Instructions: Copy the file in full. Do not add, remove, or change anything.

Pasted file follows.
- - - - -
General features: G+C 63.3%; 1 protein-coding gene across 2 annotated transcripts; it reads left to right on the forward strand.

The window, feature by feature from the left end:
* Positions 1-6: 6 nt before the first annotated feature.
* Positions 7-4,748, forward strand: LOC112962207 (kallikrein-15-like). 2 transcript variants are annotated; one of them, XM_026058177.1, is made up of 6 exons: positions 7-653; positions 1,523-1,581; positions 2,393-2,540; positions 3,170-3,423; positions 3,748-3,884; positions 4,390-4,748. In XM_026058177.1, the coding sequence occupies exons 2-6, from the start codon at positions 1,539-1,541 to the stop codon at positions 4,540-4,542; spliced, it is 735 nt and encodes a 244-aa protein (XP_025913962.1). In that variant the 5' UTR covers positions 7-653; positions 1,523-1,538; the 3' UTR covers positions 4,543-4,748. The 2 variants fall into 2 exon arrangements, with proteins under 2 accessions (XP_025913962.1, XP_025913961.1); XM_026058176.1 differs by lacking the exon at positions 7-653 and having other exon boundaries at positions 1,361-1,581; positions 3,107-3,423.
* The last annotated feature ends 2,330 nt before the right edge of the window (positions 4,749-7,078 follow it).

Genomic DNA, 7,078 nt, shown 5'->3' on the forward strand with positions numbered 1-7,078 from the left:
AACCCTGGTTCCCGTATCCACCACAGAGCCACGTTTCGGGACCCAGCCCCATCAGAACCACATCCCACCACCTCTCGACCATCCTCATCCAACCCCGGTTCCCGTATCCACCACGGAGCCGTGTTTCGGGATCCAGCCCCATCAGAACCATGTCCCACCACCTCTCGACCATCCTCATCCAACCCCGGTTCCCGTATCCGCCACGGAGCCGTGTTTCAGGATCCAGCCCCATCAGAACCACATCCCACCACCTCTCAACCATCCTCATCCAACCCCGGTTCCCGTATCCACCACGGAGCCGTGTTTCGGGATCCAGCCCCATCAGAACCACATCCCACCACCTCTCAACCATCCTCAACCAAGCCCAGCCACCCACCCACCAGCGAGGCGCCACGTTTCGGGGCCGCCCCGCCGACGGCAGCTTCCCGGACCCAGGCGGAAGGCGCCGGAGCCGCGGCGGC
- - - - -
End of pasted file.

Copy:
General features: G+C 63.3%; 1 protein-coding gene across 2 annotated transcripts; it reads left to right on the forward strand.

The window, feature by feature from the left end:
* Positions 1-6: 6 nt before the first annotated feature.
* Positions 7-4,748, forward strand: LOC112962207 (kallikrein-15-like). 2 transcript variants are annotated; one of them, XM_026058177.1, is made up of 6 exons: positions 7-653; positions 1,523-1,581; positions 2,393-2,540; positions 3,170-3,423; positions 3,748-3,884; positions 4,390-4,748. In XM_026058177.1, the coding sequence occupies exons 2-6, from the start codon at positions 1,539-1,541 to the stop codon at positions 4,540-4,542; spliced, it is 735 nt and encodes a 244-aa protein (XP_025913962.1). In that variant the 5' UTR covers positions 7-653; positions 1,523-1,538; the 3' UTR covers positions 4,543-4,748. The 2 variants fall into 2 exon arrangements, with proteins under 2 accessions (XP_025913962.1, XP_025913961.1); XM_026058176.1 differs by lacking the exon at positions 7-653 and having other exon boundaries at positions 1,361-1,581; positions 3,107-3,423.
* The last annotated feature ends 2,330 nt before the right edge of the window (positions 4,749-7,078 follow it).

Genomic DNA, 7,078 nt, shown 5'->3' on the forward strand with positions numbered 1-7,078 from the left:
AACCCTGGTTCCCGTATCCACCACAGAGCCACGTTTCGGGACCCAGCCCCATCAGAACCACATCCCACCACCTCTCGACCATCCTCATCCAACCCCGGTTCCCGTATCCACCACGGAGCCGTGTTTCGGGATCCAGCCCCATCAGAACCATGTCCCACCACCTCTCGACCATCCTCATCCAACCCCGGTTCCCGTATCCGCCACGGAGCCGTGTTTCAGGATCCAGCCCCATCAGAACCACATCCCACCACCTCTCAACCATCCTCATCCAACCCCGGTTCCCGTATCCACCACGGAGCCGTGTTTCGGGATCCAGCCCCATCAGAACCACATCCCACCACCTCTCAACCATCCTCAACCAAGCCCAGCCACCCACCCACCAGCGAGGCGCCACGTTTCGGGGCCGCCCCGCCGACGGCAGCTTCCCGGACCCAGGCGGAAGGCGCCGGAGCCGCGGCGGC